Biopsy: histologic analysis confirms the presence or absence of disease
Biopsy is used to obtain samples from tissue that, through prior testing, has been definitively determined to be abnormal or highly suspicious. Histologic analysis can confirm these findings, better characterize the abnormalities, and help direct appropriate intervention. A biopsy may also be taken as part of treatment for pre-cancerous or cancerous lesions.1
Tissue samples are typically prepared with hematoxylin and eosin (H&E) stain and examined using a microscope to identify abnormal patterns of cell growth.
Interest is growing in the ability to stain for other intracellular proteins that are more specific to cervical oncogenesis and that pathologists can interpret more definitively than H&E staining.
Explore different histologies of cervical tissue
Basaloid cells invade lower third of epithelium
Basaloid cells invade lower third to two-thirds of epithelium
Basaloid cells invade two-thirds up to the full thickness of the epithelium
Since the 1980s, cervical intraepithelial neoplasia (CIN) have been classified into three categories2:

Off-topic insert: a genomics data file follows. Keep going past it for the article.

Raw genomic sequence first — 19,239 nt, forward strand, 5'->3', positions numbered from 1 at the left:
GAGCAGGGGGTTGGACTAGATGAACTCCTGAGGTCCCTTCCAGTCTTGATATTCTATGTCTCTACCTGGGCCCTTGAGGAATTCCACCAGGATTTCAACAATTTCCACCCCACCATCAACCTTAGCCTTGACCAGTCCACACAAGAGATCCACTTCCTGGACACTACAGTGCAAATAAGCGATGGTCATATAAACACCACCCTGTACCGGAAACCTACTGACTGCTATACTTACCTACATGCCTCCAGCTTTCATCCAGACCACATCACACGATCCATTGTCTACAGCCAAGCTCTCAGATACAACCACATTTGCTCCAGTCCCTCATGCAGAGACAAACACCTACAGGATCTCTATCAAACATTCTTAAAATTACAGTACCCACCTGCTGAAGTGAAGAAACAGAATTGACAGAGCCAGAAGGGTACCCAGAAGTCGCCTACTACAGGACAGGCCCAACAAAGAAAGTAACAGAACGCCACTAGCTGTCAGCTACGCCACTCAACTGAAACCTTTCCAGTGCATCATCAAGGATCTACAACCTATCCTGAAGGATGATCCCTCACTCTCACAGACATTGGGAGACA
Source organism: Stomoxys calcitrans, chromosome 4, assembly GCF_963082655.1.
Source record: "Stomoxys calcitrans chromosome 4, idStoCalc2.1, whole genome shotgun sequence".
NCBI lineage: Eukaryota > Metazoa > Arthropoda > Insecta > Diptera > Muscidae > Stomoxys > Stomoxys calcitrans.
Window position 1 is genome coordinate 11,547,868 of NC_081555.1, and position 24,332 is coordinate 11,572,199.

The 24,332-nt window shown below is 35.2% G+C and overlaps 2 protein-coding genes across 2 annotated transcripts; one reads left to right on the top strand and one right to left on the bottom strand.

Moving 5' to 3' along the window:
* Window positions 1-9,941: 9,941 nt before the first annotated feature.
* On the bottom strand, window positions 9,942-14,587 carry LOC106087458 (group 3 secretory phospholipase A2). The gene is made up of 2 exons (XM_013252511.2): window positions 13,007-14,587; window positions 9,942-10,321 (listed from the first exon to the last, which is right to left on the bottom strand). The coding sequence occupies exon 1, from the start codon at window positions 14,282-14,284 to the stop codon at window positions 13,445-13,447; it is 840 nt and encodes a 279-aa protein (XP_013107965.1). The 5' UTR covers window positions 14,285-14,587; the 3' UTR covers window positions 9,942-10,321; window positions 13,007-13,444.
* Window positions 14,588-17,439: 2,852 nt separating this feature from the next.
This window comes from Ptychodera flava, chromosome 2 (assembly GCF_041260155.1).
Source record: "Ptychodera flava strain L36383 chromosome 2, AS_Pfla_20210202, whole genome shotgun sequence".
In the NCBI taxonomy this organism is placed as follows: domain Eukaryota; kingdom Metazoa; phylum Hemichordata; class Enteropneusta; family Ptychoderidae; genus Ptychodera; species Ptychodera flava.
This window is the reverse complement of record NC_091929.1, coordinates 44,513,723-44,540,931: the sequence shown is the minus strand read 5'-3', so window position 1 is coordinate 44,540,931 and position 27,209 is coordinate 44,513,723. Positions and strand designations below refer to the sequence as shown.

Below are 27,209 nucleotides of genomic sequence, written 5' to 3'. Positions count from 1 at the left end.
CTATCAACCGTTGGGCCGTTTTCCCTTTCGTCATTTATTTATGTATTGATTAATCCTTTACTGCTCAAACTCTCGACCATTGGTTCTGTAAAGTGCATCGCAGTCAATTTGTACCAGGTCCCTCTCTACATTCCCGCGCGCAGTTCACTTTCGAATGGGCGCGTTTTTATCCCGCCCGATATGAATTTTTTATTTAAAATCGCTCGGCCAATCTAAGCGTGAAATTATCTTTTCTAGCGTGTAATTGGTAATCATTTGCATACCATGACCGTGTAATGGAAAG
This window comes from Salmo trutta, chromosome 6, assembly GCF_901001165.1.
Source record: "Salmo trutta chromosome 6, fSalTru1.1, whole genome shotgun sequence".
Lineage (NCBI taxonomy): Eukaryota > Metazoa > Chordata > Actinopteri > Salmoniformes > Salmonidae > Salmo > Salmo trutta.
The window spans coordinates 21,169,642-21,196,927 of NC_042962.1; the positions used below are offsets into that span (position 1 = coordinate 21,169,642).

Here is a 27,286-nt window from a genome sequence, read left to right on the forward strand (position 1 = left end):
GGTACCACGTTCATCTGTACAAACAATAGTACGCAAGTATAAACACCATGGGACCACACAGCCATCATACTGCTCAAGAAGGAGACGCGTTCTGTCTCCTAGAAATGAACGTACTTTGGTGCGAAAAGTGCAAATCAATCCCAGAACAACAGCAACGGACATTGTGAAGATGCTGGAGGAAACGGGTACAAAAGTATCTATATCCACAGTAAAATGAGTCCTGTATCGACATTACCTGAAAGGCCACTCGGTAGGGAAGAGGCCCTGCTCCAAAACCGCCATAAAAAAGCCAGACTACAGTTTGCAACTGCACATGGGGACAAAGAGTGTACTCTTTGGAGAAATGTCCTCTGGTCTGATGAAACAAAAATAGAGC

- CIN 1 = mild dysplasia
- CIN 2 = moderate dysplasia
- CIN 3 = both severe dysplasia and carcinoma in situ
The key criterion for differentiating among these categories is the amount of tissue comprised of atypical basaloid cells, which is related to progressive loss in the ability of cells to mature and differentiate into normal epithelial layers.2
In CIN 1, atypical basaloid (basal-like) cells occupy the lower third of the epithelium, in CIN 2 they occupy the lower third to two-thirds, and in CIN 3 they occupy two-thirds to the full epithelium.2
More recently, a two-tiered system has been recommended for histology findings.
- Low-grade squamous intraepithelial lesion (LSIL) (CIN 1)
- High-grade squamous intraepithelial lesion (HSIL) (CIN 2 and CIN 3)
A key rationale for this classification is that it more accurately captures the substantial virologic and molecular difference between LSIL and HSIL, while reflecting clinical evidence that shows the difficulty in reproducibly subdividing HSIL into moderate and severe dysplasia (CIN 2, CIN 3).3